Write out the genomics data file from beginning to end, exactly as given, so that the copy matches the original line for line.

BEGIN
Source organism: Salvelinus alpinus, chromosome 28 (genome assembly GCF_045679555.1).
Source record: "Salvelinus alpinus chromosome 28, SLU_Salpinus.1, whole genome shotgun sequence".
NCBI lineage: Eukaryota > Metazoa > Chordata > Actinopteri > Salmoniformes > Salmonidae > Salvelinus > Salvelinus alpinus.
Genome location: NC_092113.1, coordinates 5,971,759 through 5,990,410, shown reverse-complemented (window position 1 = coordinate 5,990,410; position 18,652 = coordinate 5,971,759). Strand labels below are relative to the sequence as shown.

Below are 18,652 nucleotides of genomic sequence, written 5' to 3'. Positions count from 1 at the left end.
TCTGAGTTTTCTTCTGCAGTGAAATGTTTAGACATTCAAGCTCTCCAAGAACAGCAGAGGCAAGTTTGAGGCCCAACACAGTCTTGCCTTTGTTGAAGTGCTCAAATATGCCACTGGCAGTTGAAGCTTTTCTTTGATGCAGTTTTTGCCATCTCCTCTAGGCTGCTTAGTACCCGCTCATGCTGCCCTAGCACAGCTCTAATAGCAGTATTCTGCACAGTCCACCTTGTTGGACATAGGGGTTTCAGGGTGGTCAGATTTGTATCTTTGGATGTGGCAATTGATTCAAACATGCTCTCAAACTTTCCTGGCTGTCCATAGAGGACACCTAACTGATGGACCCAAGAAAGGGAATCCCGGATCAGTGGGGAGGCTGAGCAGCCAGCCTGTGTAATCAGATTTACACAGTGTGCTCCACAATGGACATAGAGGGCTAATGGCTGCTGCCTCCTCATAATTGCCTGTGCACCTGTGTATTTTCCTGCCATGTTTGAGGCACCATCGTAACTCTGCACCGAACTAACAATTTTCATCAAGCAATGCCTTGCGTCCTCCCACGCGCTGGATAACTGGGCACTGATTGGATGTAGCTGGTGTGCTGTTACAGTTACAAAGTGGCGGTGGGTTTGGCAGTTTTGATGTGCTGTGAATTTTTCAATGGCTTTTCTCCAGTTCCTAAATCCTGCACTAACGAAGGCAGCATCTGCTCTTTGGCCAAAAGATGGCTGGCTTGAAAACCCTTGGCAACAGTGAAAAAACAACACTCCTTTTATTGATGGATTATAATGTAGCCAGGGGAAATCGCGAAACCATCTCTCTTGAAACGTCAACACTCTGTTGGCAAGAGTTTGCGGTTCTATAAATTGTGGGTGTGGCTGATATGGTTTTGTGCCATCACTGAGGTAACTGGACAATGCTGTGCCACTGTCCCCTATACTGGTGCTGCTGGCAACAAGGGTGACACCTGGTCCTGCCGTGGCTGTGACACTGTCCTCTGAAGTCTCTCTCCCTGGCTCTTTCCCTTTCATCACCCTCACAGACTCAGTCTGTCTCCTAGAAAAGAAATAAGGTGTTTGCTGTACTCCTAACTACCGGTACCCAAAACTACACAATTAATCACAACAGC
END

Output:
Source organism: Salvelinus alpinus, chromosome 28 (genome assembly GCF_045679555.1).
Source record: "Salvelinus alpinus chromosome 28, SLU_Salpinus.1, whole genome shotgun sequence".
NCBI lineage: Eukaryota > Metazoa > Chordata > Actinopteri > Salmoniformes > Salmonidae > Salvelinus > Salvelinus alpinus.
Genome location: NC_092113.1, coordinates 5,971,759 through 5,990,410, shown reverse-complemented (window position 1 = coordinate 5,990,410; position 18,652 = coordinate 5,971,759). Strand labels below are relative to the sequence as shown.

Below are 18,652 nucleotides of genomic sequence, written 5' to 3'. Positions count from 1 at the left end.
TCTGAGTTTTCTTCTGCAGTGAAATGTTTAGACATTCAAGCTCTCCAAGAACAGCAGAGGCAAGTTTGAGGCCCAACACAGTCTTGCCTTTGTTGAAGTGCTCAAATATGCCACTGGCAGTTGAAGCTTTTCTTTGATGCAGTTTTTGCCATCTCCTCTAGGCTGCTTAGTACCCGCTCATGCTGCCCTAGCACAGCTCTAATAGCAGTATTCTGCACAGTCCACCTTGTTGGACATAGGGGTTTCAGGGTGGTCAGATTTGTATCTTTGGATGTGGCAATTGATTCAAACATGCTCTCAAACTTTCCTGGCTGTCCATAGAGGACACCTAACTGATGGACCCAAGAAAGGGAATCCCGGATCAGTGGGGAGGCTGAGCAGCCAGCCTGTGTAATCAGATTTACACAGTGTGCTCCACAATGGACATAGAGGGCTAATGGCTGCTGCCTCCTCATAATTGCCTGTGCACCTGTGTATTTTCCTGCCATGTTTGAGGCACCATCGTAACTCTGCACCGAACTAACAATTTTCATCAAGCAATGCCTTGCGTCCTCCCACGCGCTGGATAACTGGGCACTGATTGGATGTAGCTGGTGTGCTGTTACAGTTACAAAGTGGCGGTGGGTTTGGCAGTTTTGATGTGCTGTGAATTTTTCAATGGCTTTTCTCCAGTTCCTAAATCCTGCACTAACGAAGGCAGCATCTGCTCTTTGGCCAAAAGATGGCTGGCTTGAAAACCCTTGGCAACAGTGAAAAAACAACACTCCTTTTATTGATGGATTATAATGTAGCCAGGGGAAATCGCGAAACCATCTCTCTTGAAACGTCAACACTCTGTTGGCAAGAGTTTGCGGTTCTATAAATTGTGGGTGTGGCTGATATGGTTTTGTGCCATCACTGAGGTAACTGGACAATGCTGTGCCACTGTCCCCTATACTGGTGCTGCTGGCAACAAGGGTGACACCTGGTCCTGCCGTGGCTGTGACACTGTCCTCTGAAGTCTCTCTCCCTGGCTCTTTCCCTTTCATCACCCTCACAGACTCAGTCTGTCTCCTAGAAAAGAAATAAGGTGTTTGCTGTACTCCTAACTACCGGTACCCAAAACTACACAATTAATCACAACAGC